Management fashions as substitutes for leadership: The case of lean management

Simon Bendix Hørup Nord

Student thesis: Master thesis

Abstract

The aim of this thesis is to provide an alternative view on Lean Management, leadership, and management fashions based on a critical review of theories and empirical material. To arrive at this alternative view, I will use the critical management research framework by Alvesson and Deetz (2000) based on the three tasks of achieving insight, critique and providing a transformative redefinition. Lean Management is basically perceived as a set of principles and techniques that seek to change organizations and increase organizational effectiveness by focusing on value, mapping the value stream and banishing waste, creating flow and pull, and continuous improvements. However, in this thesis I will argue that Lean Management is also a substitute for leadership, that it is a management fashion, and thus, that all management fashions are substitutes for leadership. The Lean principles and techniques not only function as a means to improve organizational effectiveness, but they also inspire commitment, mobilize action, and promote legitimacy for organizational change by spreading responsibility and distributing authority in an organization. The definition of leadership that I have adopted will illustrate leadership as a distributed, discursive and relational phenomenon that is socially constructed among organizational actors. In the last twenty years enthusiasm for Lean Management has spread like wildfire across nations and industries, to the point where it has now achieved the status of a management fashion. By making this observation I do not intend to dismiss or diminish Lean. To the contrary, in this thesis I argue that Lean has become so popular because it functions as a substitute for leadership. In a larger perspective all management fashions are substitutes for leadership, because they promote new techniques that close performance gaps, while also infusing organizational members with a new language that conveys a sense of meaning and purpose. The research performed in this thesis will show that the resistance to putting the label of management fashion on Lean is primarily due to the perceived lack of seriousness surrounding the fashion concept. I will argue that realizing that Lean is a management fashion does not subtract from the usefulness of Lean, but that this realization can help leaders evaluate which management fashions to employ given the specific substitute for leadership it will promote. On the same note, this alternative perspective can assist fashion-setters, such as consultants, management gurus, business schools and business mass-media, in adjusting their management techniques that enable them to be useful for a longer period of time than they currently are, in a way so that leaders can still be perceived as being rational and progressive in the eyes of organizational stakeholders. My findings lead me to promote Eccles and Nohria’s “action perspective” for managing organizations, which emphasizes employing effective rhetoric that mobilizes robust action to reach organizational goals, while maintaining a keen eye to the multiple identities, motivations and interests that organizational members have.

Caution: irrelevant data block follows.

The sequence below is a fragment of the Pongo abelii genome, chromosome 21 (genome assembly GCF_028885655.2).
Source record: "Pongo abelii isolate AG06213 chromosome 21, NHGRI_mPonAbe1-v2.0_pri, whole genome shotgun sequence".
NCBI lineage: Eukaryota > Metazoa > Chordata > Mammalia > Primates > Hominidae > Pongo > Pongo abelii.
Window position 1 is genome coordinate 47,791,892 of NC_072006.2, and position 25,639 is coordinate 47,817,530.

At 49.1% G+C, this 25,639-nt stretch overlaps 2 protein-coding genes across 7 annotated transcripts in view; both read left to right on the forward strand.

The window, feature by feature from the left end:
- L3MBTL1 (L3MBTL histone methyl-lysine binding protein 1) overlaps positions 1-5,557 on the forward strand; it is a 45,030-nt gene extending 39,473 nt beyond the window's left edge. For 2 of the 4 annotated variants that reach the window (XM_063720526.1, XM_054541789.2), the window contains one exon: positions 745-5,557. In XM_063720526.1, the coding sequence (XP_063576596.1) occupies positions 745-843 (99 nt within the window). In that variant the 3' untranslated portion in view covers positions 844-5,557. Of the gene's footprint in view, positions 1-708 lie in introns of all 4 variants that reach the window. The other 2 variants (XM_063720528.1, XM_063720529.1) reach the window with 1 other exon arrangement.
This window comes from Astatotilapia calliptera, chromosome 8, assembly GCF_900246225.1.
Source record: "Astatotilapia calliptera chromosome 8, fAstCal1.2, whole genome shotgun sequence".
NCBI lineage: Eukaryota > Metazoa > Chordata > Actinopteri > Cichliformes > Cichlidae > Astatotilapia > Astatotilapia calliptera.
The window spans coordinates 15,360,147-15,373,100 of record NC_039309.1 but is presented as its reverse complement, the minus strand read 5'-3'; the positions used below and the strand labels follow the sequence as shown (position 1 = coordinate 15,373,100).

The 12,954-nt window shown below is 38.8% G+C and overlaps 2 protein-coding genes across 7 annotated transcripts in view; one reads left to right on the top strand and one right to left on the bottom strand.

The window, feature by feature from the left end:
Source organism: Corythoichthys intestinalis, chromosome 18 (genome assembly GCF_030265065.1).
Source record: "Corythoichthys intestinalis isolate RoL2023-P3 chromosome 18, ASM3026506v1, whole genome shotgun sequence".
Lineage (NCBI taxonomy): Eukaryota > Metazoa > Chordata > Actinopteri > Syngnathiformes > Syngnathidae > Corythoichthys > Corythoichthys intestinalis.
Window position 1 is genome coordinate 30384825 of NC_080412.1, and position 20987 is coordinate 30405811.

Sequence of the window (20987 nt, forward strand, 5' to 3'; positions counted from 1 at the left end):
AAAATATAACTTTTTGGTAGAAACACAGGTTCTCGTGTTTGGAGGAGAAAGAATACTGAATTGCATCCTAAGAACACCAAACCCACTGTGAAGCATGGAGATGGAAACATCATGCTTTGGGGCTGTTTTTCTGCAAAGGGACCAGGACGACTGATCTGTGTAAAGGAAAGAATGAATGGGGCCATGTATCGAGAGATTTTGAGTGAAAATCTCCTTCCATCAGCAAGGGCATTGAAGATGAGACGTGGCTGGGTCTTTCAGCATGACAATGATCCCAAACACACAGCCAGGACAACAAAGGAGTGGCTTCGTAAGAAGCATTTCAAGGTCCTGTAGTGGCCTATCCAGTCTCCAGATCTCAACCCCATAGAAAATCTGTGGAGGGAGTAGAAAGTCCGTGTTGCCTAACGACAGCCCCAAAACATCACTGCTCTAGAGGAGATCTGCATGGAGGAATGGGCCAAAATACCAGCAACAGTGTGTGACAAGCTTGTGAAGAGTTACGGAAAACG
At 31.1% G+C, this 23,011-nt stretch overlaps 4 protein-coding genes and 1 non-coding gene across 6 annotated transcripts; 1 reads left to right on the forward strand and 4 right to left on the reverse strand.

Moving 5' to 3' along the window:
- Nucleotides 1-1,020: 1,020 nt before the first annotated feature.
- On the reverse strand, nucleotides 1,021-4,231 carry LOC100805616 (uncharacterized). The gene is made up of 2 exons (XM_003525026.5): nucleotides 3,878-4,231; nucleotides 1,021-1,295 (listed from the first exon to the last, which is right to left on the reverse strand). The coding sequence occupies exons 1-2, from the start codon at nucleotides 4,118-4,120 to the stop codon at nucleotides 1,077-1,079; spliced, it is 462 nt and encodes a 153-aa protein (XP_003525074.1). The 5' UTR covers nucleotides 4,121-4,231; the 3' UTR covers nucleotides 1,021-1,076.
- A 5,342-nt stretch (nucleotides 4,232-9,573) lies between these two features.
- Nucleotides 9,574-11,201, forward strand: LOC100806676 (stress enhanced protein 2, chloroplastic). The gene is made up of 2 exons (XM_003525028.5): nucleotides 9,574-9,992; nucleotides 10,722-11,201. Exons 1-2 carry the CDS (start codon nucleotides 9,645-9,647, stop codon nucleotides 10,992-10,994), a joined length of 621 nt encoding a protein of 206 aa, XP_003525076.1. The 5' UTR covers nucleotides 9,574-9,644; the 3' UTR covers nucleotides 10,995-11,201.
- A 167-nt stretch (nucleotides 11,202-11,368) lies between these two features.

EducationsMSc in Business, Language and Culture, (Graduate Programme) Final Thesis
LanguageEnglish
Publication date2010
Number of pages165